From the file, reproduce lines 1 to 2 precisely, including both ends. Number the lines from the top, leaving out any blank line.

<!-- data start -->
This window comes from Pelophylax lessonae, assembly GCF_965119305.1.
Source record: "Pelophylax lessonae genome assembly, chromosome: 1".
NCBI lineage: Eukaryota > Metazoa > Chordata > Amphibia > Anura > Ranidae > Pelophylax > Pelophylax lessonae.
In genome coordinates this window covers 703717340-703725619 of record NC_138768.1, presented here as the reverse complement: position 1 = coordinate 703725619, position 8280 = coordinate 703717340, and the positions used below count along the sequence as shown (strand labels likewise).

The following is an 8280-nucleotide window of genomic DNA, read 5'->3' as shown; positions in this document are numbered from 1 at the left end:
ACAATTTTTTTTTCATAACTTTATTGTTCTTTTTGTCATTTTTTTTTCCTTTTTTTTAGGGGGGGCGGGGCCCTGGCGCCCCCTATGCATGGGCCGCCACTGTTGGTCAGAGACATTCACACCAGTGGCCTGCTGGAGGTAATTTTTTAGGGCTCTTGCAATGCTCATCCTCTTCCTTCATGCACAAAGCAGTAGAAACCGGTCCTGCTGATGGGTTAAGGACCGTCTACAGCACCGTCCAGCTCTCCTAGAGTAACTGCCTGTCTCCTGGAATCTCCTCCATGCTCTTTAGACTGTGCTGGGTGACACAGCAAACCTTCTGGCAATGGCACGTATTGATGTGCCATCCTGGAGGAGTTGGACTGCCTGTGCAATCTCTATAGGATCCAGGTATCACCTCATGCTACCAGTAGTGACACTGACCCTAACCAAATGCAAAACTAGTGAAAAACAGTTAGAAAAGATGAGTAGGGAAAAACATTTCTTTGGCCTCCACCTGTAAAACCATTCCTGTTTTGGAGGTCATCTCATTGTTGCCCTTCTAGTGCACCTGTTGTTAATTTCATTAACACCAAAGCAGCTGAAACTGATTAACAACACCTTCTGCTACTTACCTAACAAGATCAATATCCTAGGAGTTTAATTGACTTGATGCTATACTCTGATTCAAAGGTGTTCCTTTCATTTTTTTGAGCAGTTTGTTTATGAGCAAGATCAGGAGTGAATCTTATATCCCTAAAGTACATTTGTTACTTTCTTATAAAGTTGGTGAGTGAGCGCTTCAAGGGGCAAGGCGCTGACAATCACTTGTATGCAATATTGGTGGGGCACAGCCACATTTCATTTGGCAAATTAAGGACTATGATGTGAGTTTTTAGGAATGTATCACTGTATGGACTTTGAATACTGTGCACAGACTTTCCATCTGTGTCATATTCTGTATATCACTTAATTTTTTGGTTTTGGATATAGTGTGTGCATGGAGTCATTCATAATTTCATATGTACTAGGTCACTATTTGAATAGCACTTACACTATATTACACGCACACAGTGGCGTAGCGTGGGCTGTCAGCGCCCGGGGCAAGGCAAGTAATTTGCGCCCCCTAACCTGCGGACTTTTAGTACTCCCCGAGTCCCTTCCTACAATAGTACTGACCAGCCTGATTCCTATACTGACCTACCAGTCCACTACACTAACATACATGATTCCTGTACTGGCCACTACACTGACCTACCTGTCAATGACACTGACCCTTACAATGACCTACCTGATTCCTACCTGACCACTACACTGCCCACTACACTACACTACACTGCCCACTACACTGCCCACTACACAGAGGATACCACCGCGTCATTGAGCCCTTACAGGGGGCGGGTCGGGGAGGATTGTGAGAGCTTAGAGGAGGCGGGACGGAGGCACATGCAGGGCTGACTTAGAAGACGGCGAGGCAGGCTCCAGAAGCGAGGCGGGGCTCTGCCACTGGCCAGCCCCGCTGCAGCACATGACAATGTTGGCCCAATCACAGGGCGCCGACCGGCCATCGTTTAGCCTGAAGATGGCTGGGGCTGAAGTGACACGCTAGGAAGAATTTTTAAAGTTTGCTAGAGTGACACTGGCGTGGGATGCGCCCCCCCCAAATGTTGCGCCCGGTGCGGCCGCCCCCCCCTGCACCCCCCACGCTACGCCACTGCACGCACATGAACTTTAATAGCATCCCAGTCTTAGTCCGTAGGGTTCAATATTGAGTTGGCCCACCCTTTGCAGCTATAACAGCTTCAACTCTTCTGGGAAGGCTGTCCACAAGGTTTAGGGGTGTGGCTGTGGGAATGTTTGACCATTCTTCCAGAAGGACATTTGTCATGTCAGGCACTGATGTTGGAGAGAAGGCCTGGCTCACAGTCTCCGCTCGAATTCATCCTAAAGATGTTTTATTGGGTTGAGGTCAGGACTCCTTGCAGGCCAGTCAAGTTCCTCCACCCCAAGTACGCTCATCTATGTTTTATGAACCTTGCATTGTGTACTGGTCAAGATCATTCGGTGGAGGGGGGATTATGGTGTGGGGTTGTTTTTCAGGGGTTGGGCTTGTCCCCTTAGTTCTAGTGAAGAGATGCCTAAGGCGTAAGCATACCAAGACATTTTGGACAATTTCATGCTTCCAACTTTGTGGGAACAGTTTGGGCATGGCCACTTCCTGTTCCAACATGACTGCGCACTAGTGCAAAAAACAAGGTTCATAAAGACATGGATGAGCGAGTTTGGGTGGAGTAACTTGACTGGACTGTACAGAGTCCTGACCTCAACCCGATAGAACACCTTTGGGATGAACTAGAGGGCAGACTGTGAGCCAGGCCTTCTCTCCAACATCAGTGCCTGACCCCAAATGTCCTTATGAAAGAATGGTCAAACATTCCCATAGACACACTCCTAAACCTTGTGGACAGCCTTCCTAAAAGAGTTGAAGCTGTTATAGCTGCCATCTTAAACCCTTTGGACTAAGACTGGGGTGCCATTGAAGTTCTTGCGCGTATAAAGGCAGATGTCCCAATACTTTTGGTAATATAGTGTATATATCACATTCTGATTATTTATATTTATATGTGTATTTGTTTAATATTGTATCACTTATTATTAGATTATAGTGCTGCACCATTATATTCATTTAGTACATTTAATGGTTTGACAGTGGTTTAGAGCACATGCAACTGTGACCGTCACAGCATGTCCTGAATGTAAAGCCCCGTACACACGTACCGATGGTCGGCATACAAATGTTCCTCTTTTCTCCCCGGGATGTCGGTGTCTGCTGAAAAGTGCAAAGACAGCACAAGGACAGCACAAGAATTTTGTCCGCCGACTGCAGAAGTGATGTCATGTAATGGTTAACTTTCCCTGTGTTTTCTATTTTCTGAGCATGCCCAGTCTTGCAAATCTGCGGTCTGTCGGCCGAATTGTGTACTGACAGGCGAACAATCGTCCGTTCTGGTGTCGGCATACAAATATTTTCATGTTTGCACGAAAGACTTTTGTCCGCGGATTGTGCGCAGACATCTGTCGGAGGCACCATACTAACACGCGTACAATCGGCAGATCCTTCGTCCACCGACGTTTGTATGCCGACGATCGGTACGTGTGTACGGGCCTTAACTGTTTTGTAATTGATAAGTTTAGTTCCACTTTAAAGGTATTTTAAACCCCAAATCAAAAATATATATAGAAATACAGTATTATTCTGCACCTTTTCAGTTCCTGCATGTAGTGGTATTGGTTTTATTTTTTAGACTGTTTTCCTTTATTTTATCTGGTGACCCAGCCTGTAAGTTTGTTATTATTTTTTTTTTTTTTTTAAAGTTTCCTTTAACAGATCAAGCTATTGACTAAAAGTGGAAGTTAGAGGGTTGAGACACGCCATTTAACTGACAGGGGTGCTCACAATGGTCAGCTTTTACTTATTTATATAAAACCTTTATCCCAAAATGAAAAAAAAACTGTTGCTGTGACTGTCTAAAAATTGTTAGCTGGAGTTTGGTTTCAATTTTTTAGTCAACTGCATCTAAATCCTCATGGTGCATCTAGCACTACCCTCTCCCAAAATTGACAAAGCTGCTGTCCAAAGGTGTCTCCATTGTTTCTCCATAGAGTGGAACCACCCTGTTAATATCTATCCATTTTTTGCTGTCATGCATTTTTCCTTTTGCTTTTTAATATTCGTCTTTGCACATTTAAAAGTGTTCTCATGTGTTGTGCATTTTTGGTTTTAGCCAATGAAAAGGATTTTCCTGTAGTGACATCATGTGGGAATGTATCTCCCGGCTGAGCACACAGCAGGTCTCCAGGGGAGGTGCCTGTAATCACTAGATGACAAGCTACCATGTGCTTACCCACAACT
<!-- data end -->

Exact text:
This window comes from Pelophylax lessonae, assembly GCF_965119305.1.
Source record: "Pelophylax lessonae genome assembly, chromosome: 1".